Minorities Are Being Left Out Of The Electric Vehicle Revolution

In California, Latinos and African-Americans simply are not buying electric cars. It's time for some new marketing.


The Prius is an emblem of the environmentally aware upper middle class, and at this point, electric vehicle purchases are mostly limited to early adopters who have the cash to experiment with an entirely new kind of vehicle. And according to a report (PDF) from the Greenlining Institute, cost and lack of consumer education may shut low-income communities and communities of color (specifically in California) out of the electric vehicle revolution—even though these communities are in dire need of the cleaner air that comes along with having fewer gasoline-fueled cars on the road.

The report presents a number of obvious yet unsettling statistics: 70% of hybrid owners in California are white, even though Californians of color are more concerned about air pollution than whites; 20% of hybrid owners are Latino and even fewer are African-American—even though the overall state population is 60% non-white. An impressive 92% of residents who buy EVs in the state have an income of $75,000 or higher.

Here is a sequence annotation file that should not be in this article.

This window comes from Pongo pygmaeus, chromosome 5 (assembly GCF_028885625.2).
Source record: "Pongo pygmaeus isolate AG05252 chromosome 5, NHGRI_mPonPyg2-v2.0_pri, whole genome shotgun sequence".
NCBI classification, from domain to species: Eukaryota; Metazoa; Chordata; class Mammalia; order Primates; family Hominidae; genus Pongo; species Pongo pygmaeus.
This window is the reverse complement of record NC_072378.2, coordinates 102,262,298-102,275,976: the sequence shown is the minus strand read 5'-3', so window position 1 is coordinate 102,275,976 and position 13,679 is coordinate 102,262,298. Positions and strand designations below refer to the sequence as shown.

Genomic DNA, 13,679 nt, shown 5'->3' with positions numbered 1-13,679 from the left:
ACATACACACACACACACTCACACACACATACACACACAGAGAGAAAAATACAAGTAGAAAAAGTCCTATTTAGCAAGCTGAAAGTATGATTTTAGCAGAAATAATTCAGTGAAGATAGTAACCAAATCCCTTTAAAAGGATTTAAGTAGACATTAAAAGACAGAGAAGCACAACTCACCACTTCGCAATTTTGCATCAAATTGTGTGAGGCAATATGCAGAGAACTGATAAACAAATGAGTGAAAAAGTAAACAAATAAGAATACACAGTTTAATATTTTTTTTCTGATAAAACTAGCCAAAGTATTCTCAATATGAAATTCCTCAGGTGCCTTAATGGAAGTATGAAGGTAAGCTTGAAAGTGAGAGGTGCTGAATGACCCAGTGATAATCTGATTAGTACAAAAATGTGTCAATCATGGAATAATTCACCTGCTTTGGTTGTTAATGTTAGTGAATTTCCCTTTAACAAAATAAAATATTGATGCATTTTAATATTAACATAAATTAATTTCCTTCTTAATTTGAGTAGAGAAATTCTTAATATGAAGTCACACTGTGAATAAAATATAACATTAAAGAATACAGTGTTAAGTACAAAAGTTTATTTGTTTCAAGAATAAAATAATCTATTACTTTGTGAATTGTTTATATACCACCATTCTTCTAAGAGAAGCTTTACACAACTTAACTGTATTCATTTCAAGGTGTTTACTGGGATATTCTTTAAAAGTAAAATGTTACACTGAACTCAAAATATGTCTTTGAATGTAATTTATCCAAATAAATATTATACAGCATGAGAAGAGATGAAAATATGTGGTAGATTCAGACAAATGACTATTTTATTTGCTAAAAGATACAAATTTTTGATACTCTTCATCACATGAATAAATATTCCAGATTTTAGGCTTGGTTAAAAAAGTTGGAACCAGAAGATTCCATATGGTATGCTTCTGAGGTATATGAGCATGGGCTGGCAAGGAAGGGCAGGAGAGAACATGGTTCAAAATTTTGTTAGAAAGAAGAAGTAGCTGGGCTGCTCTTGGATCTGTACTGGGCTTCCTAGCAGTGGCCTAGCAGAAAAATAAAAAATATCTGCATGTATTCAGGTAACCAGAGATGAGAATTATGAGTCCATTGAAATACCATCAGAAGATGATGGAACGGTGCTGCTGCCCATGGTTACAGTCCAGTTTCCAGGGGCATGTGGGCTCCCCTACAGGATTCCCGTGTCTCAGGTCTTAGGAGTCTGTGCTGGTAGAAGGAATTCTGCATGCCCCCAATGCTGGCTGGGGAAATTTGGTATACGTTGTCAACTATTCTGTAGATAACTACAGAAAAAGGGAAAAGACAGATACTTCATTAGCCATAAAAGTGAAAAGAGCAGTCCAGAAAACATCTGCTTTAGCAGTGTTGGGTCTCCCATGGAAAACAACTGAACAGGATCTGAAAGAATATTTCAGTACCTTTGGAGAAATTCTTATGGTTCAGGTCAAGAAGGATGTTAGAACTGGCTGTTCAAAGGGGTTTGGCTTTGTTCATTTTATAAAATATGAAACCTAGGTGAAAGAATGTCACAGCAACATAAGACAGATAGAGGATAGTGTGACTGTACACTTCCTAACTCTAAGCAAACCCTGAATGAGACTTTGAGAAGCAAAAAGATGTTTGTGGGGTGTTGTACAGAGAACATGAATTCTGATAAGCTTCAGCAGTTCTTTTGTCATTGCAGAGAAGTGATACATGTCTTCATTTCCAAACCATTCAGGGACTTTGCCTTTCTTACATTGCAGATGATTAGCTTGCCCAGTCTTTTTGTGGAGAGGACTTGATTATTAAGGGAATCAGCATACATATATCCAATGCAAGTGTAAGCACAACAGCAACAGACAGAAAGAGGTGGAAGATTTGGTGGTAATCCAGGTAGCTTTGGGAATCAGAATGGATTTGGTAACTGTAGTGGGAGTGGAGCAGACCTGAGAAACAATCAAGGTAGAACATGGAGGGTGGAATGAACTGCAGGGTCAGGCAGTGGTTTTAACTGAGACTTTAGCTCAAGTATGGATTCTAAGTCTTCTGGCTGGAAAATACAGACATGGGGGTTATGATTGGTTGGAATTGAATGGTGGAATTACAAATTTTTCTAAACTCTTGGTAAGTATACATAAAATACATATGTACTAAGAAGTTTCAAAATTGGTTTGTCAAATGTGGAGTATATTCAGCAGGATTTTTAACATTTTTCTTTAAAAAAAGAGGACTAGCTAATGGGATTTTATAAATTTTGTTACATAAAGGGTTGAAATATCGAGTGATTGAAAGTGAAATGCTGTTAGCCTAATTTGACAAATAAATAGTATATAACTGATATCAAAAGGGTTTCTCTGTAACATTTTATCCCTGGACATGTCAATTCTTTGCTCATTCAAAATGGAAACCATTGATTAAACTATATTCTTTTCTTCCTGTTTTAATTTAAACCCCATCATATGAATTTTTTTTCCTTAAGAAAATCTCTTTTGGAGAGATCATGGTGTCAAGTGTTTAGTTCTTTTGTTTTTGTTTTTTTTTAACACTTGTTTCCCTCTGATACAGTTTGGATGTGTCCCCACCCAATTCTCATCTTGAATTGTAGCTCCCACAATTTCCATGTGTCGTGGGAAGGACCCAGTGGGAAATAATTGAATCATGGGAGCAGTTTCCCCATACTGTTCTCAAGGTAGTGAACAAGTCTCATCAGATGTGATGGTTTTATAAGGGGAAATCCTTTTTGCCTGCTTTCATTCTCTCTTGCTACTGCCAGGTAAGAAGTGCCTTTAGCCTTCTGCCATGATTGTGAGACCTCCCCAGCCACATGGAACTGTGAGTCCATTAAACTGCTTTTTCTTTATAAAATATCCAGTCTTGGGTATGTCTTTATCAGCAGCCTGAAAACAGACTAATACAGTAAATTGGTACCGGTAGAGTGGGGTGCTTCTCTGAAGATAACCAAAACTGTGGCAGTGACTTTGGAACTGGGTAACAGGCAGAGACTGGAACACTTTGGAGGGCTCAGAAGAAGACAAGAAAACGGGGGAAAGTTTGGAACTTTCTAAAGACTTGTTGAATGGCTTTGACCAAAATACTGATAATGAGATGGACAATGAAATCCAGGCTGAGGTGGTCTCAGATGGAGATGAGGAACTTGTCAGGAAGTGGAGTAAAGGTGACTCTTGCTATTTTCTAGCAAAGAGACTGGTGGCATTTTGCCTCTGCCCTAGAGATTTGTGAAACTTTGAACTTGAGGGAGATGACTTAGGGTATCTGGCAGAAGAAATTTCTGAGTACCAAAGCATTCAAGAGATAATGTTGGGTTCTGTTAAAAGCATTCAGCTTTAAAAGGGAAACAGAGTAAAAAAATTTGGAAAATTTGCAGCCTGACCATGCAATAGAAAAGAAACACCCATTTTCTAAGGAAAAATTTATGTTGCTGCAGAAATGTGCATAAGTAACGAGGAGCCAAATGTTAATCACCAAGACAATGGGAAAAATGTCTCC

This is all largely because of a lack of consumer education, at least among minorities. "There’s the message and there’s the messenger," said C.C. Song, lead author of the report, in an interview with Capitol Weekly. "The marketing just doesn’t reach to these communities. People of color, growing up, the cool cars are the Mercedes, the Lexus." For many of these potential customers, it's not about a lack of income—Latinos, for example, increasingly represent California's middle class.

Low-income communities have another issue to contend with: a lack of affordable EVs. While state and federal rebates and tax credits give a big boost to potential buyers, education about these funding opportunities is clearly lacking.

This is a serious problem—without buyers from all races and income classes, EVs will have a hard time taking off. In California, sales projections for EVs by 2015 are in the 200,000 to 300,000 range. That seems impressive enough, until you take into account that there are 7 million registered cars and trucks in Los Angeles County.